If you’re looking for somebody to defend Sam Darnold’s performance last night, you came to the wrong place. Last night was a horror show for the second year quarterback. His five turnovers don’t even really tell the whole story. There are turnovers, and there are TURNOVERS. Darnold’s turnovers in the game showed a remarkable amount of recklessness with the ball. A trend like that cannot continue.
If you’re looking for somebody to say people should panic about Darnold after that game, I also can’t help you. Yes, he was made to look foolish in the game. That came at the hands of the greatest coach of the Super Bowl era. Bill Belichick has made many quarterbacks with far bigger resumes look hopeless during his storied career. Darnold is in good company in that club. Acting as though Darnold has zero potential would require conveniently ignoring the fact he was crowed AFC Offensive Player of the Week just a few days ago.
The career arc of a quarterback is long. We all want to jump ahead to the end of the story and declare a player a success or a failure based on their most recent performance. But the career of Sam Darnold is a novel, not a short story. If last week’s game against the Cowboys showed limitless potential, this week’s game showed some of the pitfalls that could prevent him from reaching that potential.
Thinking about the victory over Dallas, something bothered me more and more as last week progressed.
It wasn’t Darnold’s pure brilliance.
QBs to have a game w/— Michael Nania (@Michael_Nania) October 14, 2019
110.0+ passer rating
10.0+ yards per attempt
70.0%+ completion percentage
on 30 passes or more
at age 23 or younger:
Mahomes (2018, 2x)
Sam is the first player under 23 to do it.
The 110/10/70/30+/<24 Club!
Seeing Sam mentioned with those names is special. Again, it shows his ceiling.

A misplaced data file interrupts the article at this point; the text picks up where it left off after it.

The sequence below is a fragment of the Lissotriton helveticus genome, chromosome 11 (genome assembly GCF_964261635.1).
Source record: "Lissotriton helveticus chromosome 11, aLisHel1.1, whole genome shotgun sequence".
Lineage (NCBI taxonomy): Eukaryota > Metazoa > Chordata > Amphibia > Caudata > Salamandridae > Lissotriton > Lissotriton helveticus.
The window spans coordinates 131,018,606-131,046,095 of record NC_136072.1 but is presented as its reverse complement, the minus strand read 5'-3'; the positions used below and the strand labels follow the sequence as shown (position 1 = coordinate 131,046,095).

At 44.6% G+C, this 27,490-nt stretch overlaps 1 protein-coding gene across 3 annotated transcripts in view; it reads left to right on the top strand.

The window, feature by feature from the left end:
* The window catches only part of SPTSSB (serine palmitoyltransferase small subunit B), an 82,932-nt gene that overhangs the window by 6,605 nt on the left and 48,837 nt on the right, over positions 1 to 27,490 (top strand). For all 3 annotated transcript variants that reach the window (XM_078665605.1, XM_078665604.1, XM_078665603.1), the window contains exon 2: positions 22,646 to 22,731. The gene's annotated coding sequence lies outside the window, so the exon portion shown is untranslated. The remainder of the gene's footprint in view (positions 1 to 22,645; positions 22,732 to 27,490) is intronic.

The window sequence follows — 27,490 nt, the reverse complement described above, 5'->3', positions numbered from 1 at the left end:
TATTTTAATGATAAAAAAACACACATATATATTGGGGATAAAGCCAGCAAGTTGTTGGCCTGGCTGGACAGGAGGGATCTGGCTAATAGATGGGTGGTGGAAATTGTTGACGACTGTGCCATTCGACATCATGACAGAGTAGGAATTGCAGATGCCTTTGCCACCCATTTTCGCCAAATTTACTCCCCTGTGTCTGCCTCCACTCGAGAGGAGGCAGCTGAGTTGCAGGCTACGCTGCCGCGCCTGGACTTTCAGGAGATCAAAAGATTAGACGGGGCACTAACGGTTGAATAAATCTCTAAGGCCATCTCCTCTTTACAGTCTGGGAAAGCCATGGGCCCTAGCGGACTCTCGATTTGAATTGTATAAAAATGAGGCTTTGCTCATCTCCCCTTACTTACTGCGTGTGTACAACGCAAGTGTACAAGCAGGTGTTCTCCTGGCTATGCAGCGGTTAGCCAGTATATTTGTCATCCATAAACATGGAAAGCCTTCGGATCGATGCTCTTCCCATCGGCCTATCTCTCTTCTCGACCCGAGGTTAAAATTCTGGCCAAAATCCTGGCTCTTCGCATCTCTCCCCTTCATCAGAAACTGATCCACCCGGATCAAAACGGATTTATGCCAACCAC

What bothered me is how the Jets barely hung on to beat the Cowboys in spite of how effective Sam was (not to mention a number of Dallas miscues/penalties/key injuries).
In a way, it shows the fundamental weakness of the Jets’ roster that they needed a quarterbacking performance that special to squeak out a narrow win.
Sam is 22 years old. He can’t be expected to play at that level every single week. All you have to do is look at that tweet above to see how rare a performance like that is. But this Jets team as presently constructed might need it to win games.
I have cited this article from The Ringer in the past, and I’m going to do it again.
It is easy for a team to let its strength—a good, young quarterback—become a weakness once it assumes that having such a quarterback will solve every problem. Organizations that have the plan but not the quarterback can succeed; coincidentally, that group might include the Colts this season, who have a stacked roster and a new starter in Jacoby Brissett. But teams with a good quarterback and no plan cannot succeed long term. A star quarterback should not be the end of a process, but the beginning, when the team starts its work to build around him. No one wins the Super Bowl because they drafted a good quarterback. They win a Super Bowl because they drafted a quarterback and then figured out what to do next.